(Delft, Netherlands, 1632-id., 1675) Dutch painter. Current literature seems to show that Johannes Vermeer was not a famous painter in his day, but he is still considered today to be the greatest figure in 17th century Dutch painting after Rembrandt. What is probably most pleasing about his art are the unusual subjects, the strength of the composition and the use of some bright, clear colors.
With the exception of a visit to The Hague in 1672 to testify in a court case, he spent his entire life in Delft, where he belonged to the painters' guild, which he headed twice. It is believed, however, that he never devoted himself professionally to painting, but rather took care of the inn inherited from his father and the art trade business also inherited from his father.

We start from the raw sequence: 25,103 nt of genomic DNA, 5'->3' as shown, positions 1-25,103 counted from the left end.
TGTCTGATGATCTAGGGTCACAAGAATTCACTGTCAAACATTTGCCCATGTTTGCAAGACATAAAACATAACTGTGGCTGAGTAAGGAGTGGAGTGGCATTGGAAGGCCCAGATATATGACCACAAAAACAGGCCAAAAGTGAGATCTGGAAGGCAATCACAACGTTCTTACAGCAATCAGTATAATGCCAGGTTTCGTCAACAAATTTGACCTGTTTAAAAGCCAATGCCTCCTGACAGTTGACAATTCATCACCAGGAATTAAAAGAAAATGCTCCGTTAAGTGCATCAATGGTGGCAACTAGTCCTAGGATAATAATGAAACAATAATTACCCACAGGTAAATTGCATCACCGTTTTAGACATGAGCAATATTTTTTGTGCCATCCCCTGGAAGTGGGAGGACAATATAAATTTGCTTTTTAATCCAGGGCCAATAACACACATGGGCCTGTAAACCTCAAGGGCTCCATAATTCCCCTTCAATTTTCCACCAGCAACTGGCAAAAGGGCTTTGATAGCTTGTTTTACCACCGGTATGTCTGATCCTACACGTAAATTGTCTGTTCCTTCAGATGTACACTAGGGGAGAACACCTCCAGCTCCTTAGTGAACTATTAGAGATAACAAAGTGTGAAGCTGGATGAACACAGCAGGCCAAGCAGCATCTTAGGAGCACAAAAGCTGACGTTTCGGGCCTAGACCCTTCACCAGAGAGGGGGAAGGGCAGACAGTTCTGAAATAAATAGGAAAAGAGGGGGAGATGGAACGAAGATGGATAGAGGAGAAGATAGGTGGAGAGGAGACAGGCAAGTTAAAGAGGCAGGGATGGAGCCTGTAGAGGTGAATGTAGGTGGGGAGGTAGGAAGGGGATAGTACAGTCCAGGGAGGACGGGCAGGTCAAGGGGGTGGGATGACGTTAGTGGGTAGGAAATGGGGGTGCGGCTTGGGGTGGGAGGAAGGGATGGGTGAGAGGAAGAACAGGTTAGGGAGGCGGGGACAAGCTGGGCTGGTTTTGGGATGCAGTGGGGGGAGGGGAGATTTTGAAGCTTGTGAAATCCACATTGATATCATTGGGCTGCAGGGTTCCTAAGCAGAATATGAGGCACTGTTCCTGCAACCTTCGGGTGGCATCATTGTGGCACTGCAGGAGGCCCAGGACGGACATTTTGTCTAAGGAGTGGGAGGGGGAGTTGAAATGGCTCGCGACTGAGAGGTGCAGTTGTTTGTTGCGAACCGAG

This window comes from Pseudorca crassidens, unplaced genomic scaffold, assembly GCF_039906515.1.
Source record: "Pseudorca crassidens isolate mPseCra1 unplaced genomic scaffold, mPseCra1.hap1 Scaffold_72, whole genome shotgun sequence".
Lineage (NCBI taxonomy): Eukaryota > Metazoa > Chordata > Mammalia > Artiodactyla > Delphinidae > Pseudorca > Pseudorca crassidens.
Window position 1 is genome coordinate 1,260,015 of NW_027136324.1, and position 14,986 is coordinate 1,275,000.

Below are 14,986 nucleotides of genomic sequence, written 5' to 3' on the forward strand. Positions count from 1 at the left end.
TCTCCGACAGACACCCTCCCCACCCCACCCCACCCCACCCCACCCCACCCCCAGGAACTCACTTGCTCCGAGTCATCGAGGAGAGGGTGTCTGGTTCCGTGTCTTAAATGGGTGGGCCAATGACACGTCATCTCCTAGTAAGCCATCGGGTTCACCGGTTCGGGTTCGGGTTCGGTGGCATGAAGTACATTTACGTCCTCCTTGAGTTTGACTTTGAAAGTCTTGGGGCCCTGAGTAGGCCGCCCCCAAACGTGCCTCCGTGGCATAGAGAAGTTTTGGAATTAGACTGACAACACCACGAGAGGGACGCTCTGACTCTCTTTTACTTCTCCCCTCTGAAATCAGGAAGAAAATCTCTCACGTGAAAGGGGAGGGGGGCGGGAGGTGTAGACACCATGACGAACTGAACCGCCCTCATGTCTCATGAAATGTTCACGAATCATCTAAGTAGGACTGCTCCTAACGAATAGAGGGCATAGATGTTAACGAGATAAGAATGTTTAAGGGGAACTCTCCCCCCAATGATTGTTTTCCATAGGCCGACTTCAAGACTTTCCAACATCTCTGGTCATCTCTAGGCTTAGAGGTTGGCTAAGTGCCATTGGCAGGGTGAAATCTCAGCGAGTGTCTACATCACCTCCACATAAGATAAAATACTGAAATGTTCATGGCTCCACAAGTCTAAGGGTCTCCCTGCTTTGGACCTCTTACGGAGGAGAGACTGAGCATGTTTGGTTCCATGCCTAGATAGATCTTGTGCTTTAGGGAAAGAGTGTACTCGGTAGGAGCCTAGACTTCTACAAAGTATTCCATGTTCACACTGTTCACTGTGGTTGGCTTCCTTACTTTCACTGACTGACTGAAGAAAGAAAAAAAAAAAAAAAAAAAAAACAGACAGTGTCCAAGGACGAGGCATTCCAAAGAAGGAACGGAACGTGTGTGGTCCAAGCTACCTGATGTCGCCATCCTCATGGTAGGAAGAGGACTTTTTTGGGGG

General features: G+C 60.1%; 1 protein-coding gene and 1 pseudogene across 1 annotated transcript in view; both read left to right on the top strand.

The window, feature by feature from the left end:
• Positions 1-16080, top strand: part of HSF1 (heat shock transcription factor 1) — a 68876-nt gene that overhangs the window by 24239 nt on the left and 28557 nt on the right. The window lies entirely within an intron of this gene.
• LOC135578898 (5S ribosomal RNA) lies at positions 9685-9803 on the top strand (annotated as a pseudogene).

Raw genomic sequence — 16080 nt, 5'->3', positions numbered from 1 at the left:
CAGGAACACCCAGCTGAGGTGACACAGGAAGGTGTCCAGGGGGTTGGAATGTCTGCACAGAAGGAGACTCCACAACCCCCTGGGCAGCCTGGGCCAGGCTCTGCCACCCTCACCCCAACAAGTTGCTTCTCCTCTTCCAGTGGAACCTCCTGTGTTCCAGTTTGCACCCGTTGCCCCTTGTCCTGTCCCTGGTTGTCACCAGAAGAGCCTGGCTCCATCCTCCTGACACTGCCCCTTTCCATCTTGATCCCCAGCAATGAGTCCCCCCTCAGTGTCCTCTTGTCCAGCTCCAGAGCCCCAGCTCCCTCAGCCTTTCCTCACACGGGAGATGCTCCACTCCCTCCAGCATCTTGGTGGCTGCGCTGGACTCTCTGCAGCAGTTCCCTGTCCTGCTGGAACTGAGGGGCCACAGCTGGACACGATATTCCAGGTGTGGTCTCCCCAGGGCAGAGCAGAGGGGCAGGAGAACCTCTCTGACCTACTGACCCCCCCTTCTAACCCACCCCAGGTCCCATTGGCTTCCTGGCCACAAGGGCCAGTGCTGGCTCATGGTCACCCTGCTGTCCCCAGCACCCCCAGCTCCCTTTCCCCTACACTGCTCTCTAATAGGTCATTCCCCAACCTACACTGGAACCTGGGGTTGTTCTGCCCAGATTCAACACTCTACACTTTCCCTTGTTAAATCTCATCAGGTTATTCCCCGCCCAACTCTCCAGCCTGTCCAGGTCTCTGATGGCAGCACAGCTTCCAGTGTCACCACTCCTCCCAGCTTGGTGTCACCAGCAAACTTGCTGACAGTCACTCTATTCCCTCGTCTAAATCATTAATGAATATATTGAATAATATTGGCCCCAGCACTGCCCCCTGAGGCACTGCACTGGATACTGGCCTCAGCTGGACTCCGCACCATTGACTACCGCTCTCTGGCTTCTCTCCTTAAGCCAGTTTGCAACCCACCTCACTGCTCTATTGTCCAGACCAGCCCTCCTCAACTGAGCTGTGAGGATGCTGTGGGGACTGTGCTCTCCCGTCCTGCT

In 1653, he married Caterina Bolnes, a member of a wealthy Catholic family, who gave him eleven children. The need to support such a large family prevented him from having sufficient financial means, as evidenced by the fact that a year after his death, his widow applied to be declared insolvent.
His works, probably executed for the sheer pleasure of painting, depict scenes of everyday life, usually interiors with one or two figures and a few objects, rendered with dense, pasty brushstrokes and lighting that reinforces the effect of intimacy and gives the scene a certain aura of mystery. Very few of his creations deviate from this general line (a few religious and mythological scenes), which is by far the most appreciated by the artist.
Because of the rigorous perspective and reflections, it has even been suggested that he used a camera obscura to produce his works. The only two known landscapes by his hand, especially the View of Delft, a work that surpasses those of the best landscape painters of the time, are also exceptional creations.